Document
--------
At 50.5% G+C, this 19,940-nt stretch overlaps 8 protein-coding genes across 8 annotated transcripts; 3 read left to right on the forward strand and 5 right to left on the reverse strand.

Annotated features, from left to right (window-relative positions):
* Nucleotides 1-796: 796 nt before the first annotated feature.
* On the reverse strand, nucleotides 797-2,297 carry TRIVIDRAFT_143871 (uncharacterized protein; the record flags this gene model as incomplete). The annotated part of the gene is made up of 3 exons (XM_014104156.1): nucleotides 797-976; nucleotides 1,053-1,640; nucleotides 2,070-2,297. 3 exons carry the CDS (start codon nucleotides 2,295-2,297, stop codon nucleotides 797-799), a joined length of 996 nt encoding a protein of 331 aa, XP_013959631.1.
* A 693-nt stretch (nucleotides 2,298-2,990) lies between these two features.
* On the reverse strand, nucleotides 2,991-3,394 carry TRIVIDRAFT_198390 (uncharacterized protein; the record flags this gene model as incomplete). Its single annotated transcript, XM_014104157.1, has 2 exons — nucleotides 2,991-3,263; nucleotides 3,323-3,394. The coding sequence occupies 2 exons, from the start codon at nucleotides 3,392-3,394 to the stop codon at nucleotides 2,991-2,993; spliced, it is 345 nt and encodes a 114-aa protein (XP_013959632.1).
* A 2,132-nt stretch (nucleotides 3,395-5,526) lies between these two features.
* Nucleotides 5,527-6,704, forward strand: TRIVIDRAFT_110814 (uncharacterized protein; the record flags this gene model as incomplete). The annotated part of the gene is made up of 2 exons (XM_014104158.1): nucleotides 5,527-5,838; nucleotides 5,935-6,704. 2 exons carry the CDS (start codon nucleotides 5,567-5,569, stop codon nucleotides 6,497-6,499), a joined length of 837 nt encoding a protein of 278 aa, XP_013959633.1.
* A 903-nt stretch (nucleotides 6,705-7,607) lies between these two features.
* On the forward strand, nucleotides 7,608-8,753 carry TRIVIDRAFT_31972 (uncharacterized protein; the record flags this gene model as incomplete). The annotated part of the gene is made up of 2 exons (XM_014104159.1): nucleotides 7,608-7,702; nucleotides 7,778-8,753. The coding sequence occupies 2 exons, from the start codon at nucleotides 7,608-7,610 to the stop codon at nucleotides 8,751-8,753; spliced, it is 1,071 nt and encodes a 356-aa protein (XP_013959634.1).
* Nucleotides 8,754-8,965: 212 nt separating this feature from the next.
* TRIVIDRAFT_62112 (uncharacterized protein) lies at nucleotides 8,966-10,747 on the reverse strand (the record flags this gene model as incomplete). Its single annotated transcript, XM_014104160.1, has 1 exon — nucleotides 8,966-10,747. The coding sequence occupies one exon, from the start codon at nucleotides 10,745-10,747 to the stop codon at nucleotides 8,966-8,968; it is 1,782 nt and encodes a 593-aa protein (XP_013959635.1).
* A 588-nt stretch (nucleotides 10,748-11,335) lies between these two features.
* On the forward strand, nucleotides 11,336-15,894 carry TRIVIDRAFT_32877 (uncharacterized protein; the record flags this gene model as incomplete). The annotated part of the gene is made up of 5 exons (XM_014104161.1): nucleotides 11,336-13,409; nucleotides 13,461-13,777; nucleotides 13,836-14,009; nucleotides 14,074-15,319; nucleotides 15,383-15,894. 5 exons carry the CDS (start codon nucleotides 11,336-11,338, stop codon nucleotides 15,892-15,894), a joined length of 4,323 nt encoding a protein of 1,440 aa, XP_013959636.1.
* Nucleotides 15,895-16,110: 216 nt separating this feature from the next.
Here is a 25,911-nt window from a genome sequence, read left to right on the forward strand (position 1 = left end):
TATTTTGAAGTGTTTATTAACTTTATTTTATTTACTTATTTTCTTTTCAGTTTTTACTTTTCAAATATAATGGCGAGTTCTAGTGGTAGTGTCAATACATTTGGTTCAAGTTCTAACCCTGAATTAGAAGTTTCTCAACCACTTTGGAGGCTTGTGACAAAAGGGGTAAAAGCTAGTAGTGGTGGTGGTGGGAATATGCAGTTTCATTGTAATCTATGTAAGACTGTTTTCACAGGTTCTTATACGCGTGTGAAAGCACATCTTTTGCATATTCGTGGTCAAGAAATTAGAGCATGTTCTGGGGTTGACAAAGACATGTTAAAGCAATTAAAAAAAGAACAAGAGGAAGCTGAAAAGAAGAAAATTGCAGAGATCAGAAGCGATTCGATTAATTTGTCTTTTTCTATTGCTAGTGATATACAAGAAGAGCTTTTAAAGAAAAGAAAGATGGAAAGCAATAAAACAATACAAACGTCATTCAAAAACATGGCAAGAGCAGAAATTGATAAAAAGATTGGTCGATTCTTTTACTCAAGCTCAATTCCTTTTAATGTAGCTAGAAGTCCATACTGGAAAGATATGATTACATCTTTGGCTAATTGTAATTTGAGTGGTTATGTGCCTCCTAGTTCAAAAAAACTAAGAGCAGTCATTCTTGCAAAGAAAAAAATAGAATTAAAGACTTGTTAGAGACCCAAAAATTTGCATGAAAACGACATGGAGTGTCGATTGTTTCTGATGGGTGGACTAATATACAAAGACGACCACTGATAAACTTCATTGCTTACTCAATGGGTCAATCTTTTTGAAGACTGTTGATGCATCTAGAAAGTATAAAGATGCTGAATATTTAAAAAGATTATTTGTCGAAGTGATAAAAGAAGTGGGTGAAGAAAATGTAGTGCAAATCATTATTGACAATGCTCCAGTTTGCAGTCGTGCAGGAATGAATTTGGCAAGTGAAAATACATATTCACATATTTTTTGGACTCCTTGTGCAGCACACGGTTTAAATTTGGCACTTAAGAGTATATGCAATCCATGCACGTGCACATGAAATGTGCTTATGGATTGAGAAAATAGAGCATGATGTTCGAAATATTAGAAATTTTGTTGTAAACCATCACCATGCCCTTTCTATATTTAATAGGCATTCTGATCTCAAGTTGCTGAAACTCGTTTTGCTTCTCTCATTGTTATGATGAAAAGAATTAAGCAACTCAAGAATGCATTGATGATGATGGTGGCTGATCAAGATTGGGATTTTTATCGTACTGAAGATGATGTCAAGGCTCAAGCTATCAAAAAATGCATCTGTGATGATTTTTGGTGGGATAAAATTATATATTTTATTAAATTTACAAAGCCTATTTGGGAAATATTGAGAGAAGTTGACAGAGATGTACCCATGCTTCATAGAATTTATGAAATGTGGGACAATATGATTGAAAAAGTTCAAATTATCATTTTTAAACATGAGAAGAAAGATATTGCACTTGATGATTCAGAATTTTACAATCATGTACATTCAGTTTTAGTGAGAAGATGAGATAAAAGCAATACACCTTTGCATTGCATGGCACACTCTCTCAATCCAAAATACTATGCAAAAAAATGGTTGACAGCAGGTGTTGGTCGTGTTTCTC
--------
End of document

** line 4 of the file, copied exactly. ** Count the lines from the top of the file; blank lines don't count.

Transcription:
* On the reverse strand, nucleotides 797-2,297 carry TRIVIDRAFT_143871 (uncharacterized protein; the record flags this gene model as incomplete). The annotated part of the gene is made up of 3 exons (XM_014104156.1): nucleotides 797-976; nucleotides 1,053-1,640; nucleotides 2,070-2,297. 3 exons carry the CDS (start codon nucleotides 2,295-2,297, stop codon nucleotides 797-799), a joined length of 996 nt encoding a protein of 331 aa, XP_013959631.1.